Tarzan's Tripes Forever, and Other Feghoots

The Web's Original Shaggy Dog Story Archive

An Alaskan Honeymoon

Category: Rated PG-13

Jeff sends us a contribution from the UK. The punch line is not a common saying in this country, but it is reasonable to figure out. Thanks, Jeff.

Ernie lived in Alaska. A lonely life among the snow and ice. He owned a small but comfortable hut which he had built himself but which he longed to share with the love of his life – whom to date he had not found.

However, a sprinkle of fairy dust, a whim of Venus, a random whisper of good fortune from the Fates – whatever it was, it led Ernie one day to a local arts and crafts gathering in a nearby town. And there she was – across a crowded room, demonstrating her igloo-building and advanced sleigh-tuning and maintenance skills. Bells chimed within them both and some weeks later – and somewhat more audibly – within the small church where their troth was plighted (or their plight trothed – whatever).

Reader, I draw a veil over their nuptial bliss. Suffice it to say that the ecstasy was such that the following morning, although Ernie was awake and eager to pursue the delights of the flesh once more, his beloved Mermintrude (for such was her name, though in truth it matters not) was deep in the arms of Morpheus (not the local bartender, merely the god of slumber). Saddened and dismayed, Ernie brought out his 30,000-piece jigsaw of the Gobi Desert and began looking for the corner bits. Mermintrude slept on late into the morning. Gradually his absorption in the challenge of image reconstruction became such that he failed to notice that outside the heaviest snowfall in Alaska’s history was rapidly blotting out the landscape and all within it, including Ernie’s hut. Still Mermintrude slept on. With a start Ernie realised that all was dark and silent outside – not with the onset of eventide, but with the mass of snow which now entombed him in his tiny but fully paid for abode.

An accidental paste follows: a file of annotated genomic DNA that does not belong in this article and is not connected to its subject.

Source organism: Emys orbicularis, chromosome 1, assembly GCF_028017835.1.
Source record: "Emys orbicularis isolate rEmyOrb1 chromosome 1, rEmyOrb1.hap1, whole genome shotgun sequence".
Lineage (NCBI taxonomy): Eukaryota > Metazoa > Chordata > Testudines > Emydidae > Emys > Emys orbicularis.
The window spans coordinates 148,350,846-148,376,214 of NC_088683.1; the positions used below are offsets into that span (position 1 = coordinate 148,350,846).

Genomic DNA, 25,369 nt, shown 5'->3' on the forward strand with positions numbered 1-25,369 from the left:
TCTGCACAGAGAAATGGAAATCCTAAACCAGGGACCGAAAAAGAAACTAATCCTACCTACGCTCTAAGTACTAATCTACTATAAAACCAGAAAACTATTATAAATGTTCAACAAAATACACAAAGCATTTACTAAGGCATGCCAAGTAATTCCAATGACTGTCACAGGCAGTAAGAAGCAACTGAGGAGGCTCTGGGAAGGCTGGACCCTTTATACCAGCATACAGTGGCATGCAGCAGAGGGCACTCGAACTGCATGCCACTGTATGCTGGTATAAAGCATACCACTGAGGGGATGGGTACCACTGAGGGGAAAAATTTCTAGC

After much calling up the chimney, rattling of pots and pans, emitting of smoke signals, and – when all else failed – dialling 911 on his mobile phone, Ernie at last secured the attention and succour of the local Dig-U-Out rescue service. The shovel manager was intrigued to establish how it was that Ernie had simply – apparently – allowed himself to be overwhelmed by the elements in this way. Ernie explained over his phone about Mermintrude’s indolence, though he did not – out of a laudable sensitivity towards his beloved -mention his own herculean amatorial exploits of the previous night, nor her rapturous response and consequent exhaustion.

Shovel #2 – ever eager to know the backdrop to the emergencies they attended – enquired (digging the while) of his superior how this odd context had come about. Enlightenment dawned as he heard the simple but oddly poetic explanation: “It’s her long lay-in that has snowed Ern in….”

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